Re: [TLS] New draft: draft-solinas-tls-additional-prf-input-00.txt

Michael Gray <mickgray@au1.ibm.com> Wed, 07 October 2009 06:05 UTC

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To: Paul Hoffman <paul.hoffman@vpnc.org>
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From: Michael Gray <mickgray@au1.ibm.com>
Date: Wed, 7 Oct 2009 16:07:02 +1000
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Subject: Re: [TLS] New draft: draft-solinas-tls-additional-prf-input-00.txt
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Paul Hoffman <paul.hoffman@vpnc.org> wrote on 07/10/2009 12:36:47 PM:

> At 11:33 AM +1000 10/7/09, Michael Gray wrote:
> >In this case should be this draft also indicate that the client MAY
> >generate a fatal "handshake_failure" alert in the event that the Server
> >provides insufficient data?
> >
> >Would this again be true for the Server, if a Client sends insufficient
> >data? i.e. A Server MAY generate a fatal "handshake_failure" alert in
the
> >event that the Client provides insufficient data?
>
> Either side MAY decide for many reasons to stop when they see the
> other sides's extension. I can add something to this effect to the next
draft.
>
> >Additionally, can the Server use the Client size as an indication of how
> >much the Server should send? else how does the Client convey a
> >minimum/desired requirement information to a Server?
>
> It doesn't. This is really a different set of semantics than the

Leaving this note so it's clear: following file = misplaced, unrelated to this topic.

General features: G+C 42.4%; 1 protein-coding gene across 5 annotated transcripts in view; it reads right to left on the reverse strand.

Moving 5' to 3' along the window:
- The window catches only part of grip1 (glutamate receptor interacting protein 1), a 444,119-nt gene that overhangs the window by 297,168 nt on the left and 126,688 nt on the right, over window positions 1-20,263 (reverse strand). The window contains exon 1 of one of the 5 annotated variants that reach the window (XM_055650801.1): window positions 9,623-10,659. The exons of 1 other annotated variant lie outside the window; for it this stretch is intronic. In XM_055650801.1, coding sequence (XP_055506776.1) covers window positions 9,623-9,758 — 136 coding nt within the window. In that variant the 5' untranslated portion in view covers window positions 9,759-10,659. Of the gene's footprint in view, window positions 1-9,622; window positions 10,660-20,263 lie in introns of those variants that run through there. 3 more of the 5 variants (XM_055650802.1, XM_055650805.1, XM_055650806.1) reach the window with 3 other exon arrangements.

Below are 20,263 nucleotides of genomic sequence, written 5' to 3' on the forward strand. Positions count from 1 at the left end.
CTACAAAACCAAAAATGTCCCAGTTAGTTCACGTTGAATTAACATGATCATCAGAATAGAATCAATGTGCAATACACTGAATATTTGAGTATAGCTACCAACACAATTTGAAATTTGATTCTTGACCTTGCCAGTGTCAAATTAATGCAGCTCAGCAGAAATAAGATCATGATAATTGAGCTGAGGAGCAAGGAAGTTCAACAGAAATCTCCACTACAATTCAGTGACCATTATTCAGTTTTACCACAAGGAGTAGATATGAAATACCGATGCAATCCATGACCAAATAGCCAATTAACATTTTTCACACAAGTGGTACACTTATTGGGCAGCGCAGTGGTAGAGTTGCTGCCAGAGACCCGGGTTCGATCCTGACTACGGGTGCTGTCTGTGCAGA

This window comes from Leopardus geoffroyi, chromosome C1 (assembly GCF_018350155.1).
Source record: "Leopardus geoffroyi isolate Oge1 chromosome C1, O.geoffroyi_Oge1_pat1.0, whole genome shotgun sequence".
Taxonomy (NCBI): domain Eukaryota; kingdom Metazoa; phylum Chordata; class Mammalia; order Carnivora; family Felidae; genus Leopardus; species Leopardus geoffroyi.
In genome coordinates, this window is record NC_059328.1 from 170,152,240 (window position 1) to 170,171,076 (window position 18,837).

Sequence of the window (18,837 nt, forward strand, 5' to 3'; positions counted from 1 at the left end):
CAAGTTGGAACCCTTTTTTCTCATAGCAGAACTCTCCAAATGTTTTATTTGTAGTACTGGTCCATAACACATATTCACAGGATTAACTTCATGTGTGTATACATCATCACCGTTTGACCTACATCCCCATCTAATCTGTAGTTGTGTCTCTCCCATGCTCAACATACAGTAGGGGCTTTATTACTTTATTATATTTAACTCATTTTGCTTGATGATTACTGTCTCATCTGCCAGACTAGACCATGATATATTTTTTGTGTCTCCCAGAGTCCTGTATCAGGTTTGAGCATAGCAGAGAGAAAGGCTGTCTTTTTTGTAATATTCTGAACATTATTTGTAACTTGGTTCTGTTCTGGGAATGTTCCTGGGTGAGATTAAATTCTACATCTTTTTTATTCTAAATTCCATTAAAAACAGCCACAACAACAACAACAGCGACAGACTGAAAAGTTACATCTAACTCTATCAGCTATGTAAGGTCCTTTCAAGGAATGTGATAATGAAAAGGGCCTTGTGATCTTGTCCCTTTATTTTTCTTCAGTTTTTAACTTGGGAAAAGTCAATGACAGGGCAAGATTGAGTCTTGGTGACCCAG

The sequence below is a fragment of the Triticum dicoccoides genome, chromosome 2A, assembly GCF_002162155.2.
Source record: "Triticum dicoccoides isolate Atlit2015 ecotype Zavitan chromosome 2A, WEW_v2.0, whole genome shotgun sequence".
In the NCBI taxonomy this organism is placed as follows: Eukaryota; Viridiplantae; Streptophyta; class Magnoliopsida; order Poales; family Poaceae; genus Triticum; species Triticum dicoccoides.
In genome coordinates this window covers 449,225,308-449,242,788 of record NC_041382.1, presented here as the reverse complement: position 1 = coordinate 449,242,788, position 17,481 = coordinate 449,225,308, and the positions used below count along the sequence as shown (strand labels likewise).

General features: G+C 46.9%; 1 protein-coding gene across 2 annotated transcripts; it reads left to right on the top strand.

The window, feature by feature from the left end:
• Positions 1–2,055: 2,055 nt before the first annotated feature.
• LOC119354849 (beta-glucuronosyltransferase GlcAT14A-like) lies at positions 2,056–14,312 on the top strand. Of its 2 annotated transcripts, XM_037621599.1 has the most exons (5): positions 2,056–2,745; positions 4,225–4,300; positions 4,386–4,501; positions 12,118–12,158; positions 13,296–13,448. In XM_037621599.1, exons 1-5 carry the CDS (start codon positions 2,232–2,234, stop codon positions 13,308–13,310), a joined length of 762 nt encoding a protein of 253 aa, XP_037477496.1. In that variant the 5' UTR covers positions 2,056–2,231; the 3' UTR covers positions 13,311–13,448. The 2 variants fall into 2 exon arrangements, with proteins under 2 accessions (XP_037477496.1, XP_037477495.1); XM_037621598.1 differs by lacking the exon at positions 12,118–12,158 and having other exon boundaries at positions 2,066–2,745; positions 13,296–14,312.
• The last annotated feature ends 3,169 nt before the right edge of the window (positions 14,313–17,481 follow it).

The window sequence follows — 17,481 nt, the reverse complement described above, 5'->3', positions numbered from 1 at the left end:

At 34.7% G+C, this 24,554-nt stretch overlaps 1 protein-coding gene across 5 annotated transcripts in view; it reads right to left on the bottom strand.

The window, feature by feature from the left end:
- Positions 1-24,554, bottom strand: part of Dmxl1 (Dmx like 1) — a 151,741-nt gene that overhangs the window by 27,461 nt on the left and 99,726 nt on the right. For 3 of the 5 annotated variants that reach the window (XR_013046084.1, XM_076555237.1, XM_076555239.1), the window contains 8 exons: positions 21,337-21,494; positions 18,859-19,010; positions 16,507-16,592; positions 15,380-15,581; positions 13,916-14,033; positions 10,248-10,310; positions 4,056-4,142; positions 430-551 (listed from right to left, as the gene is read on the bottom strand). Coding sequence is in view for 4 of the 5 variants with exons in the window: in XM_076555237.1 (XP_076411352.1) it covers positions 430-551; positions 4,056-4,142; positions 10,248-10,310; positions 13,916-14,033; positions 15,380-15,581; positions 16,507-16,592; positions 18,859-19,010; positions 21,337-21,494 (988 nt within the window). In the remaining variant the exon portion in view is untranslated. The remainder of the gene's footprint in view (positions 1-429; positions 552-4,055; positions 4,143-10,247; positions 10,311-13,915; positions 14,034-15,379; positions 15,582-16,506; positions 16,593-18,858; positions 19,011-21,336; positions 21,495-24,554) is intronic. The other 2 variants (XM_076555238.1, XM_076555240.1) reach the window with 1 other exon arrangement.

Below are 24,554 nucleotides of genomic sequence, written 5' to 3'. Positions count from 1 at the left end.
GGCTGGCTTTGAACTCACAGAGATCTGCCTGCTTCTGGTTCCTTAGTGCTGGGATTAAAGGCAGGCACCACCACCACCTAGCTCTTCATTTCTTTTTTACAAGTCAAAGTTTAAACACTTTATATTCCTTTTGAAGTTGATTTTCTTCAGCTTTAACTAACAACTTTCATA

> previous draft. We realized that there was too many expectations
> being signalled, and decided to simplify.

IMHO the previous draft was easier from a Server configuration point of
view.  We want our Server configuration to be as simple and accommodating
as possible to minimize the number of configuration options our consuming
products need to deal with, which also simplifies things for our customers.
Thus in the previous draft version we needed  no Server configuration by
default in that the Server comes preconfigured with a default safe maximum
value.  Thus what ever the Client asks for, the Server will both accept and
provide, up until it’s maximum default configuration without needing a
configuration update from a customer.

We ended up with two optional configuration values for a Server: A optional
value for the Maximum amount of random data it will provide on request, and
an optional value for Minimum amount that the Server will accept from a
Client i.e. the Server MUST receive this minimal amount of additional PRF
input.

In this draft we could have the Server always respond with it’s Maximum
safe value or force the customer to always set a configuration value which
immediately causes customer pain.  Sending the maximum safe value seems an
over kill if the client does not need or want it; the client is after all
indicating how much it wants to add on it's side to the PRF and it seems
intuitive IMO for the Server to play ball and respond in kind.  If the
customer then makes the Server configuration value too small we could have
handshake fails with certain clients, reducing Server availability, a
situation that will require problem determination to resolve, and related
customer annoyance.

Mick Gray
IBM

>
> --Paul Hoffman, Director
> --VPN Consortium